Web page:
Written by two professors at the country’s respected Leiden University, Governance and Politics Of The Netherlands makes for a most informative, interesting and altogether timely read. That said, following the outcome of tomorrow’s Dutch election, it remains to be seen if it’ll need updating – almost immediately.

David Marx

Amsterdam

amsterdam

Amsterdam – A History of the World’s Most Liberal City
By Russell Shorto
Little, Brown – £25.00

Amsterdam always has, and always will hold a particularly special place in my heart. That my mother was born in the city and I spent so much of my childhood there, still resonates to such a degree that it’s far more of a home-town (to quote Bruce Springsteen) than that where I was actually born.

And what a vibrant, wonderful city it is too; which, from a historical perspective at least, is perfectly captured in Russell Shorto’s Amsterdam – A History of the World’s Most Liberal City.

Admittedly, it might be due to my own relationship with the city, but these ten chapters simply flew by. In all honesty, I found parts of the book almost un-put-down-able; but again, this may partially be due to wanting to read about the city of my childhood through another’s eyes.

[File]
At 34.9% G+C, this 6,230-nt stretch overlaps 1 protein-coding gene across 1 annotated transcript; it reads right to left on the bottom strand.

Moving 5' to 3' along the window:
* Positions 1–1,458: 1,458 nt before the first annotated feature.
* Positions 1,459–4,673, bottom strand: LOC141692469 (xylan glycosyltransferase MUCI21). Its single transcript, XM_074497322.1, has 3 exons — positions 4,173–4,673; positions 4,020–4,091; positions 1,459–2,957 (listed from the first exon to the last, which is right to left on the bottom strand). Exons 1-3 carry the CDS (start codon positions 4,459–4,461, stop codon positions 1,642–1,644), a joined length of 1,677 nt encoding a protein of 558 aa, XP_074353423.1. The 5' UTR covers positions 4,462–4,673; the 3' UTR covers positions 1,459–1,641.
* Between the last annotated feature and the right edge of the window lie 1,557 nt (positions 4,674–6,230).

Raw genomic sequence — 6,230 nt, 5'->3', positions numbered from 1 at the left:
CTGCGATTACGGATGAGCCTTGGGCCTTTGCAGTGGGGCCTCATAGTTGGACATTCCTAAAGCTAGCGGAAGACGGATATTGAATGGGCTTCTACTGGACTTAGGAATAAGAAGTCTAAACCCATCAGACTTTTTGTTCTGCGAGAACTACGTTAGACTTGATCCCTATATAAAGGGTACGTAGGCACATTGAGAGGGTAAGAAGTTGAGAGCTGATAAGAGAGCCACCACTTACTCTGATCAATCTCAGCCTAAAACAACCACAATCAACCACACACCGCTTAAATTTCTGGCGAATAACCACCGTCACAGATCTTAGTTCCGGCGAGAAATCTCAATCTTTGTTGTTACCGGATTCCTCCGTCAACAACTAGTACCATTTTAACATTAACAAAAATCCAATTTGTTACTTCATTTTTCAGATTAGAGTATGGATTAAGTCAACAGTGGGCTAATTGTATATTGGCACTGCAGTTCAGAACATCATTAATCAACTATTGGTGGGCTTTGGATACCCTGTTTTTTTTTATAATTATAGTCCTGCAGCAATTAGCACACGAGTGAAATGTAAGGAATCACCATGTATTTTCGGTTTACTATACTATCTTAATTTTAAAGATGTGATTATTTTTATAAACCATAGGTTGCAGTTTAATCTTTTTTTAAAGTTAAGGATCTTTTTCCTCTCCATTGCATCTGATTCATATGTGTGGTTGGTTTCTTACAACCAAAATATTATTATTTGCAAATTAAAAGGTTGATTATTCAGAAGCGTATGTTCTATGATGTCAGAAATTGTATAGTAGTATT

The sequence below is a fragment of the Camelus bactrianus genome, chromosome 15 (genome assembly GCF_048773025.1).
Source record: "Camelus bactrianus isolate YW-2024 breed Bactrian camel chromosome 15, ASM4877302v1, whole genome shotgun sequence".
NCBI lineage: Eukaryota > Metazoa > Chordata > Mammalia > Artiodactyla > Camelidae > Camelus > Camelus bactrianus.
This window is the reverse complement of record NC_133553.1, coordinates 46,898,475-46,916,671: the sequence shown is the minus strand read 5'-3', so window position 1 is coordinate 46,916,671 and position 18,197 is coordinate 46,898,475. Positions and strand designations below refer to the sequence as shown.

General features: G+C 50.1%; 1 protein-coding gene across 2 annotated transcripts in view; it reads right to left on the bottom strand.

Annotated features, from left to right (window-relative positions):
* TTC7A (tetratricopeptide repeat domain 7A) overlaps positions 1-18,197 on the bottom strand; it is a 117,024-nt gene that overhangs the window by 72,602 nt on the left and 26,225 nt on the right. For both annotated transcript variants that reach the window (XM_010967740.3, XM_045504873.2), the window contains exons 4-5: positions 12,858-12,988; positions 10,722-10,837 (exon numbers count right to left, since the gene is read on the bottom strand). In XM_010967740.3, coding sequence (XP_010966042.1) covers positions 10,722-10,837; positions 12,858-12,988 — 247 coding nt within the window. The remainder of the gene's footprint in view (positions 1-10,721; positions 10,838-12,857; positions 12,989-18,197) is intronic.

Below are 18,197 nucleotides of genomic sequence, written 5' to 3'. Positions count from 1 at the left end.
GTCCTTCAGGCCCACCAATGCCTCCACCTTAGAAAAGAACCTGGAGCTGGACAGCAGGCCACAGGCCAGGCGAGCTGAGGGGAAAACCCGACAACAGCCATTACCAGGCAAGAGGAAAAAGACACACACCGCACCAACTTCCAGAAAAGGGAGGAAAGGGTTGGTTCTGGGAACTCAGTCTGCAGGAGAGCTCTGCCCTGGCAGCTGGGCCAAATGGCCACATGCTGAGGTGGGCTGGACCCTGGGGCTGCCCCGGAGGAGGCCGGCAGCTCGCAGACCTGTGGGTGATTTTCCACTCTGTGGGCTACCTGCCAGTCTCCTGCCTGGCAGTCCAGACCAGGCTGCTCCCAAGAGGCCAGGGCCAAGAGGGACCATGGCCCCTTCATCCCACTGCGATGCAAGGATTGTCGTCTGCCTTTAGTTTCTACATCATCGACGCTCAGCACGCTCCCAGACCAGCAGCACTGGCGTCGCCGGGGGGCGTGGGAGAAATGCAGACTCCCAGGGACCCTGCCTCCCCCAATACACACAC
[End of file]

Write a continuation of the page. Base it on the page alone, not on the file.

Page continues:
It may also be partially due to the fact that Shorto’s all round acute, very considered approach, makes so much political sense: ”So while this is a book about a city, it is also about an idea. Amsterdam’s history belongs to all of us, for those of us who live in Western democratic societies – wherever we place ourselves on the political spectrum – are all liberals, who depend on liberalism as a foundation of our lives […]. My weekly bicycle trip in my Amsterdam neighbourhood bears out James Baldwin’s observation that ”people are trapped in history, and history is trapped in them.””

So right from the very outset – the above quote is from chapter one – one instinctively knows that one’s in for a read that’s as analytical and defined, as it is revealing and dare I say it, persuasive. The latter of which is all the more clarified in the third chapter (‘The Alteration’), wherein Shorto so sensibly writes of William of Orange’s initial entry into Amsterdam – which in itself, triggered a huge transformation: ”In this period, the northern Dutch provinces would sign the Union of Utrecht, a de facto constitution that, following on the decades of slaughter in the name of religion, would guarantee freedom of conscience. It would be a first draft of the concept of religious freedom and, beyond that, of the legal notion of equality.”